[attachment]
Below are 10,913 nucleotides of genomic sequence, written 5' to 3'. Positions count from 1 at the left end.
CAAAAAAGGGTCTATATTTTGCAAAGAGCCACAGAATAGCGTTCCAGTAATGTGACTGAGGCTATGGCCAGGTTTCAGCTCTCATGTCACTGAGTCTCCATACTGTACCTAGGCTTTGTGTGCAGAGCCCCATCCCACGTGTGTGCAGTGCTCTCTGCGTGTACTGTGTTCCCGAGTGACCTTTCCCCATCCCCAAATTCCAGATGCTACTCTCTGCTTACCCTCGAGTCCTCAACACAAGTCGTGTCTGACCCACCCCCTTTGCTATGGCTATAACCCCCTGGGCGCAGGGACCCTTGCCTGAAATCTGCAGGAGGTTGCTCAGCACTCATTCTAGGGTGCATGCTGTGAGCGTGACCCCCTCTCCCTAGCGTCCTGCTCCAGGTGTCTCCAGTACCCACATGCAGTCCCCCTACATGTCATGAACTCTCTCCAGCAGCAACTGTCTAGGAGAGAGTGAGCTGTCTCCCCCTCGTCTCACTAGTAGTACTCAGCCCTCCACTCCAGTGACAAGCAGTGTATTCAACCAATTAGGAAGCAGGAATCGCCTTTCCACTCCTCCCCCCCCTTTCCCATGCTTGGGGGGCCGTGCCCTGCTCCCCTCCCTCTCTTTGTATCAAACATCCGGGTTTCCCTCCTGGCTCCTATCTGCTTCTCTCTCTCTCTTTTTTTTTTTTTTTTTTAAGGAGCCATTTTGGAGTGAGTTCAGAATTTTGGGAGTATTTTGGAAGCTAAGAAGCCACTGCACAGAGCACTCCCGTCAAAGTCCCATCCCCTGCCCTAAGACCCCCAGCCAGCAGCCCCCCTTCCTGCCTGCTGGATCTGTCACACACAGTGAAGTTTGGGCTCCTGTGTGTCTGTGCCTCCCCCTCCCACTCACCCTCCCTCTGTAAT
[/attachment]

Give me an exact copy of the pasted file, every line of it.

Below are 10,913 nucleotides of genomic sequence, written 5' to 3'. Positions count from 1 at the left end.
CAAAAAAGGGTCTATATTTTGCAAAGAGCCACAGAATAGCGTTCCAGTAATGTGACTGAGGCTATGGCCAGGTTTCAGCTCTCATGTCACTGAGTCTCCATACTGTACCTAGGCTTTGTGTGCAGAGCCCCATCCCACGTGTGTGCAGTGCTCTCTGCGTGTACTGTGTTCCCGAGTGACCTTTCCCCATCCCCAAATTCCAGATGCTACTCTCTGCTTACCCTCGAGTCCTCAACACAAGTCGTGTCTGACCCACCCCCTTTGCTATGGCTATAACCCCCTGGGCGCAGGGACCCTTGCCTGAAATCTGCAGGAGGTTGCTCAGCACTCATTCTAGGGTGCATGCTGTGAGCGTGACCCCCTCTCCCTAGCGTCCTGCTCCAGGTGTCTCCAGTACCCACATGCAGTCCCCCTACATGTCATGAACTCTCTCCAGCAGCAACTGTCTAGGAGAGAGTGAGCTGTCTCCCCCTCGTCTCACTAGTAGTACTCAGCCCTCCACTCCAGTGACAAGCAGTGTATTCAACCAATTAGGAAGCAGGAATCGCCTTTCCACTCCTCCCCCCCCTTTCCCATGCTTGGGGGGCCGTGCCCTGCTCCCCTCCCTCTCTTTGTATCAAACATCCGGGTTTCCCTCCTGGCTCCTATCTGCTTCTCTCTCTCTCTTTTTTTTTTTTTTTTTTAAGGAGCCATTTTGGAGTGAGTTCAGAATTTTGGGAGTATTTTGGAAGCTAAGAAGCCACTGCACAGAGCACTCCCGTCAAAGTCCCATCCCCTGCCCTAAGACCCCCAGCCAGCAGCCCCCCTTCCTGCCTGCTGGATCTGTCACACACAGTGAAGTTTGGGCTCCTGTGTGTCTGTGCCTCCCCCTCCCACTCACCCTCCCTCTGTAAT